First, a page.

After our visit to Rinno-ji, we continued on the main path up to Tokugawa Ieyasu's shrine. Wow, wow, and wow - what power and prestige the place exerts. The massive wooden buildings without a detail spared - the carvings, the colors, all of it. Everywhere around us was a feast for the eyes - there was so much to look at. We entered through the gates, visited the main hall, and went up the two hundred or so stairs to reach the mausoleum where the once-powerful shogun was buried. The only downside - the massive crowds; there were people everywhere: locals, tourists, school groups. The overwhelming crowds detracted from the visit a bit. And it was rainy this morning, let alone we visited on a Tuesday. We could only imagine what a nice weekend day would be like.

We also visited Futarasan and Taiyuin. Futarasan is a Shinto shrine dedicated to a mountain and the spirits within. Also a Shinto shrine, Taiyuin is associated with the grandson of Tokugawa Ieyasu. After about four hours at the political, religious, and spiritual citadel of Nikko, we were ready to leave, not because we've seen everything, but because our visit was short on time.

From here we traveled by bus to Nikko National Park. Due to the infrequency of the buses, we waited for more than 40 minutes for the half-hour journey to Kegon Falls and Lake Chuzenji. The trip to the national park involved switchback after switchback as the bus made its way up the mountains that surrounded Nikko, while my eyes focused on the beautiful koyo colors all around me. When we first reached Kegon Falls and looked at it from the viewpoint, I thought to myself "Oh, no. The trees, all the leaves are gone. Autumn had already come and gone in these parts. We were a couple of weeks too late." We nonetheless appreciated the ability to be here and witness nature's beauty. The falls are impressive, even if it is not among the largest or tallest we've seen. From here we walked to Lake Chuzenji, visiting the temple of the same name on the shore and its prized wooden statue of Kannon, enjoyed a walk on the lake, and had hot beverages at a cafe overlooking the scenery. There was no koyo by the lake either. We had wanted to venture further and visit a couple more waterfalls and viewpoints, but it was already 4:30 and nearing sunset - the downside of late fall and winter travel.

The trip back to Tokyo was a bit tedious. The bus from the various sightseeing stops to the train station runs infrequently, requiring about an hour wait at the bus stop before hopping on the trains. The journey took almost three hours.

Back in Tokyo, we enjoyed dinner at Kanimichi in Ginza, a block from our hotel. We knew we wanted crab during some point of our visit to Tokyo and it was a recommendation made by our hotel staff who also helped with reservations that morning. We ordered a king crab from Hokkaido to share, and it was prepared in several ways - sashimi, grilled over charcoal, tempura, and nabe or hot pot. The crab was oh so yummy. We also ordered a couple of sushi rolls and a beef dish, but this was enough for the four of us, even without a proper lunch (we mostly munched on snacks during the day, although traditional snacks that we very much enjoyed).

And to those of you who are used to my trip reports, the accompanying photos will follow. It is just taking me longer to organize our pictures.
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Old Nov 7th, 2023, 02:28 PM
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Hereís what I said about Osaka in FB
ďThe verdict on Osaka is, we like it. Itís a huge city with interesting architecture and neighborhoods. Like all of Japan great transportation infrastructure so easy to navigate.

The castle from the outside is beautiful esp at night, but we did not go inside. We visited three neighborhoods and each one was interesting in their own right. Also the area we stayed in was fun.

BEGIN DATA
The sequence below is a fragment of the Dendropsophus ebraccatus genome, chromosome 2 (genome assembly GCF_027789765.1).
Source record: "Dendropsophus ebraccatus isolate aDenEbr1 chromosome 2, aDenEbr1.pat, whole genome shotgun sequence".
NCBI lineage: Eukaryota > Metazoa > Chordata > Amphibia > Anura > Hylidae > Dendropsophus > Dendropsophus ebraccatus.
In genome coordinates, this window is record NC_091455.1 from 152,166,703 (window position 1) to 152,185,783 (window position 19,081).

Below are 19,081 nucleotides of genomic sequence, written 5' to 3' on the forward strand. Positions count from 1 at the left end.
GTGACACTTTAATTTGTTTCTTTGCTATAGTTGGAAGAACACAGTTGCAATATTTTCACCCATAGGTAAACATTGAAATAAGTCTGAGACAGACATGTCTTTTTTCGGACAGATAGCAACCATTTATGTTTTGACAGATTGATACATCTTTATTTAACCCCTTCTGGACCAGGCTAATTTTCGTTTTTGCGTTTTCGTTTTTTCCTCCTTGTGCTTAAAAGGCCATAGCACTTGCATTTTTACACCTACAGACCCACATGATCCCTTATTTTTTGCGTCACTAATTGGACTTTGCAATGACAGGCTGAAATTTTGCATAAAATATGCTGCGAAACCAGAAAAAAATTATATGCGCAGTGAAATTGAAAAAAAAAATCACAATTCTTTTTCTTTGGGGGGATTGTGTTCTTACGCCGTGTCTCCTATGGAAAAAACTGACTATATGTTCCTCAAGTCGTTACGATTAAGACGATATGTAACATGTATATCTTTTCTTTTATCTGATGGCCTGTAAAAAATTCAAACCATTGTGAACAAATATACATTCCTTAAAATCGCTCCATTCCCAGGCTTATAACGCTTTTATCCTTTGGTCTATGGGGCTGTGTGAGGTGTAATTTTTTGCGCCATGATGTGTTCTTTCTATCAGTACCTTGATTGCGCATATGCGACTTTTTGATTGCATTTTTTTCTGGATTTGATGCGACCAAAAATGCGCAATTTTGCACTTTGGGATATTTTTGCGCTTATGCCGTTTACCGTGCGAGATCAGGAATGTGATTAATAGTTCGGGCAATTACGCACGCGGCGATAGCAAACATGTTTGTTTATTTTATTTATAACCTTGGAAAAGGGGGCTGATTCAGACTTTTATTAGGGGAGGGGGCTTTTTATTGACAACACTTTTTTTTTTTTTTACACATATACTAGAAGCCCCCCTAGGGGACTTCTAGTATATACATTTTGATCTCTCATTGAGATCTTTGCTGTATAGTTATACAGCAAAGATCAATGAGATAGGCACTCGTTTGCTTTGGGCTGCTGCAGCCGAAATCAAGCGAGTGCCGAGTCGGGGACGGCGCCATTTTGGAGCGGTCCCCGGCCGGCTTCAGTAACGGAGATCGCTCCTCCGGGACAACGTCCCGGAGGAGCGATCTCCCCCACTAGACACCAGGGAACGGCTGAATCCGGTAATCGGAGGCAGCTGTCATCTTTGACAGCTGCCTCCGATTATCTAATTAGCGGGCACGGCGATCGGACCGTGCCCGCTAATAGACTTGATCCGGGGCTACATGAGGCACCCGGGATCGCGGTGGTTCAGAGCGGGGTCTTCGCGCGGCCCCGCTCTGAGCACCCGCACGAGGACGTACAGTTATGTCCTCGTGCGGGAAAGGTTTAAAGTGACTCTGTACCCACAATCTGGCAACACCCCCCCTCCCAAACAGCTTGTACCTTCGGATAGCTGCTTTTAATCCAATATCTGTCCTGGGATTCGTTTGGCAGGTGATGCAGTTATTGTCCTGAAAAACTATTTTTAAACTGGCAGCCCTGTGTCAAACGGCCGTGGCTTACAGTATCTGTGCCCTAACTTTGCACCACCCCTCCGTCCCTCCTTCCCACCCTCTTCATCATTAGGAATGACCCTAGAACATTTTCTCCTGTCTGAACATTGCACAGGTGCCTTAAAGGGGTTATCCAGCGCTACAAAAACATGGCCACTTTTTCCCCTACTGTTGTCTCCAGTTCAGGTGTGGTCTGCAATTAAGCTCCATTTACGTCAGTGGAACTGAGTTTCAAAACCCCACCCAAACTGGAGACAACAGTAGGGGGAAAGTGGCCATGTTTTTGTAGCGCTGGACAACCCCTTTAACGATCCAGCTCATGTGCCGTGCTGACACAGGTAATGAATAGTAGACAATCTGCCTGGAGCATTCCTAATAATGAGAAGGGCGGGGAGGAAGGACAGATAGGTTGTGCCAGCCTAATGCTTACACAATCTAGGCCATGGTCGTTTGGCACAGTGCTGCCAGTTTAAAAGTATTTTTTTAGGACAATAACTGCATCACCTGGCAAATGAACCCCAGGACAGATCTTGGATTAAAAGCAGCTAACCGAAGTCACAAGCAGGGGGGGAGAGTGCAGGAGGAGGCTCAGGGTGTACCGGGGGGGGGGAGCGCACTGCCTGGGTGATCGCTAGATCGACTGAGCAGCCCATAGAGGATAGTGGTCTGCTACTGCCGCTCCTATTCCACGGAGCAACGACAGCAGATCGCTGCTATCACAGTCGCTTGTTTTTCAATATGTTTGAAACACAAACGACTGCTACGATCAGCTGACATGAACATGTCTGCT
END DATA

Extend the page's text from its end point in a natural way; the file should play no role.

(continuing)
I like big city vibes and observing life in them. Osaka offers that big time. We passed on Osaka on our first trip to Japan and I was ambivalent about how long to stay here on this trip. Glad we stayed and 2.5 days was the right time for us.Ē

it wasnít about seeing specific sites other than the impressive castle, to me itís about individual neighborhoods. There are several museums. We went to one new art museum and enjoyed it.

Last edited by yestravel; Nov 7th, 2023 at 02:39 PM.
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Old Nov 7th, 2023, 02:43 PM
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It will probably sound random but for all of you who are already there or have recently visited Japan: what did you do for your water intake during the day while you're out and about? I normally carry refillable water bottle from home when I travel. Is that doable and the best solution in Japan to reduce waste? Thanks
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Old Nov 7th, 2023, 07:28 PM
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Water served at meals and I ask for Ďbig sizeĒwata, ďbig sizeĒ aisu wata
ubiquitous vending machines for Poxcari Sweat. Feel better about plastic bottle when put into can/bottle recycle bin
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Old Nov 8th, 2023, 12:43 AM
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Went to pharmacy on Sunday and did a voice translation of ĎI need a laxativeí. Bought what clerk gave me. Didnít work. Today i did a photo translate of package and it is an anti-diarrheal.💔
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Old Nov 8th, 2023, 03:13 AM
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tp, I see youíre off to Kanazawa soon. We really loved the city.

Iím sure youíll see the main sights, such as Kanazawa Castle and Kenrokuen gardens, but one of our highlights was visiting the DT Suzuki Museum. The simplicity and elegance of the museum reflects his Buddhist philosophy and the architecture is remarkable. We were a bit frazzled before visiting but found it to be a calming place to be. I highly recommend a visit there.
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Old Nov 8th, 2023, 03:15 AM
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Originally Posted by mrwunrfl
Went to pharmacy on Sunday and did a voice translation of ĎI need a laxativeí. Bought what clerk gave me. Didnít work. Today i did a photo translate of package and it is an anti-diarrheal.💔
Oops! Google translate is good, but it definitely has its moments!